The Justice Department said on Thursday it would drop a criminal case against Lt. Gen. Michael Flynn, who served briefly as national security adviser to President Donald Trump.
Flynn in 2017 accepted a plea deal on one count of lying to federal agents, but sought to withdraw from the deal after prosecutors reneged on a promise to grant leniency. Flynn replaced his original legal team last year with high-powered conservative attorney Sidney Powell, a former prosecutor who battled aggressively in the case.
Brandon Van Grack, a lead prosecutor and head of the Justice Department’s Foreign Agents Registration Act (FARA) division, filed a notice to withdraw from the case hours before the charges against Flynn were dropped. Van Grack previously worked as a prosecutor on Special Counsel Robert Mueller‘s investigation of Russian interference in the 2016 election specializing in FARA violations.
Documents unsealed last week revealed what critics said amounted to misconduct by officials in the case. Handwritten notes authored by the FBI’s former counterintelligence chief Bill Priestap showed Priestap planning with former Director James Comey and Deputy Director Andrew McCabe contemplating how they might be able to get Flynn to lie to agents. “What is our goal?” one note said. “Truth/Admission or to get him to lie, so we can prosecute him or get him fired?”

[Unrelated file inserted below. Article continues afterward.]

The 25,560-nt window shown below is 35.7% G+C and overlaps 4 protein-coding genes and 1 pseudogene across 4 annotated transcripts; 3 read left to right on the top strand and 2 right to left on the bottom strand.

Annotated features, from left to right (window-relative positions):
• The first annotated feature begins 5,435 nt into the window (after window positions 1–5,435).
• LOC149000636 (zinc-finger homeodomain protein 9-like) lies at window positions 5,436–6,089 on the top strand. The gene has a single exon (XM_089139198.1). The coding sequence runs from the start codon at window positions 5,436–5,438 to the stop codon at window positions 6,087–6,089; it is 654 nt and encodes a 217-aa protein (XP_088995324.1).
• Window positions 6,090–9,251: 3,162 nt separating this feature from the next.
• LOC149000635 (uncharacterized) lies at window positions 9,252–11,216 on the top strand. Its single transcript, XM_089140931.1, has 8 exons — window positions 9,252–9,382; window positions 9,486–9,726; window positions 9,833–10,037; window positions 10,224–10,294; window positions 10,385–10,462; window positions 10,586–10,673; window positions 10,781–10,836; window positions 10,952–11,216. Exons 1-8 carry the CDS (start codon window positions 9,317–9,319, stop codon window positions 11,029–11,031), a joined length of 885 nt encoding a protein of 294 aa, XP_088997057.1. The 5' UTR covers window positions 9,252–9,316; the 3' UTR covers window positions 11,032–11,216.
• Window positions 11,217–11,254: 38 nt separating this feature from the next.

The documents also included emails between FBI lawyer Lisa Page and Special Agent Peter Strzok discussing whether they needed to provide Flynn with a customary “1001 warning” about not “misleading” agents. “I have a question for you,” Page wrote. “Could the admonition re 1001 be given at the beginning at the interview? Or does it have to come following a statement which agents believed to be false? Does this policy speak to that?” Strzok replied, “I haven’t read the policy lately, but if I recall correctly, you can say it any time.”
Strzok and Page, who were having an affair, were removed from Mueller’s investigation after anti-Trump text messages between the two came to light.
Attorney General William Barr in February appointed an outside prosecutor to review the case against Flynn, and in April, Trump said he was considering a pardon for Flynn, saying that “dirty, filthy cops at the top of the FBI … came at him with 15 buses, and he’s standing in the middle of a highway.”
The Justice Department said on Thursday that it was dropping the case “after a considered review of all the facts and circumstances of this case, including newly discovered and disclosed information.”
This is a developing story.
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